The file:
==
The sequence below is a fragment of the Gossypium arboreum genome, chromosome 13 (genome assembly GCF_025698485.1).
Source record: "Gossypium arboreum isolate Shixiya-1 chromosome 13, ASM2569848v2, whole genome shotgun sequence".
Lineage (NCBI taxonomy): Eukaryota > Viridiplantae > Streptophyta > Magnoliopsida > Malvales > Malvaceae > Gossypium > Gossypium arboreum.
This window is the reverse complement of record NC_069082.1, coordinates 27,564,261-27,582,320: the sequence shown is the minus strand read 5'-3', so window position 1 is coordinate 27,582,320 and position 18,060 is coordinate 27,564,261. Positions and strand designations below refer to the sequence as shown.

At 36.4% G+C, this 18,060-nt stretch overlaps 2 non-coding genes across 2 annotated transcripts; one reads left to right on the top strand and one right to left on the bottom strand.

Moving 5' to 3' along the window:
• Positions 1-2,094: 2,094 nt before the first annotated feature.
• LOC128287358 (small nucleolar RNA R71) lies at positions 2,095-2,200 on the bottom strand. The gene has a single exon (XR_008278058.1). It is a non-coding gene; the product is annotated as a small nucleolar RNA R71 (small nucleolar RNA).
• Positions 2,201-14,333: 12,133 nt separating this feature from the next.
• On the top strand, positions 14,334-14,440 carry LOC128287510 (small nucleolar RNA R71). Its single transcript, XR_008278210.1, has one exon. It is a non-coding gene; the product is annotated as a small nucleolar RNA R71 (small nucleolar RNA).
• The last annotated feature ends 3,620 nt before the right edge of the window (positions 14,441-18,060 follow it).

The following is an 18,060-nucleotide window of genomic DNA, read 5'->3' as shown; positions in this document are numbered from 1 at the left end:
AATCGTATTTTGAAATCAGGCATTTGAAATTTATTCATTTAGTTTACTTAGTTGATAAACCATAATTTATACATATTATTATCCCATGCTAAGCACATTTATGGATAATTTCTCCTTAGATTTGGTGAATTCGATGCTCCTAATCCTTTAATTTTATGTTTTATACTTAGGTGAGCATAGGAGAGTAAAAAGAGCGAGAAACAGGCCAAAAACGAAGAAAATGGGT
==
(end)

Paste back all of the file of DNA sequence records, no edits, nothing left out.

The sequence below is a fragment of the Gossypium arboreum genome, chromosome 13 (genome assembly GCF_025698485.1).
Source record: "Gossypium arboreum isolate Shixiya-1 chromosome 13, ASM2569848v2, whole genome shotgun sequence".
Lineage (NCBI taxonomy): Eukaryota > Viridiplantae > Streptophyta > Magnoliopsida > Malvales > Malvaceae > Gossypium > Gossypium arboreum.
This window is the reverse complement of record NC_069082.1, coordinates 27,564,261-27,582,320: the sequence shown is the minus strand read 5'-3', so window position 1 is coordinate 27,582,320 and position 18,060 is coordinate 27,564,261. Positions and strand designations below refer to the sequence as shown.

At 36.4% G+C, this 18,060-nt stretch overlaps 2 non-coding genes across 2 annotated transcripts; one reads left to right on the top strand and one right to left on the bottom strand.

Moving 5' to 3' along the window:
• Positions 1-2,094: 2,094 nt before the first annotated feature.
• LOC128287358 (small nucleolar RNA R71) lies at positions 2,095-2,200 on the bottom strand. The gene has a single exon (XR_008278058.1). It is a non-coding gene; the product is annotated as a small nucleolar RNA R71 (small nucleolar RNA).
• Positions 2,201-14,333: 12,133 nt separating this feature from the next.
• On the top strand, positions 14,334-14,440 carry LOC128287510 (small nucleolar RNA R71). Its single transcript, XR_008278210.1, has one exon. It is a non-coding gene; the product is annotated as a small nucleolar RNA R71 (small nucleolar RNA).
• The last annotated feature ends 3,620 nt before the right edge of the window (positions 14,441-18,060 follow it).

The following is an 18,060-nucleotide window of genomic DNA, read 5'->3' as shown; positions in this document are numbered from 1 at the left end:
AATCGTATTTTGAAATCAGGCATTTGAAATTTATTCATTTAGTTTACTTAGTTGATAAACCATAATTTATACATATTATTATCCCATGCTAAGCACATTTATGGATAATTTCTCCTTAGATTTGGTGAATTCGATGCTCCTAATCCTTTAATTTTATGTTTTATACTTAGGTGAGCATAGGAGAGTAAAAAGAGCGAGAAACAGGCCAAAAACGAAGAAAATGGGT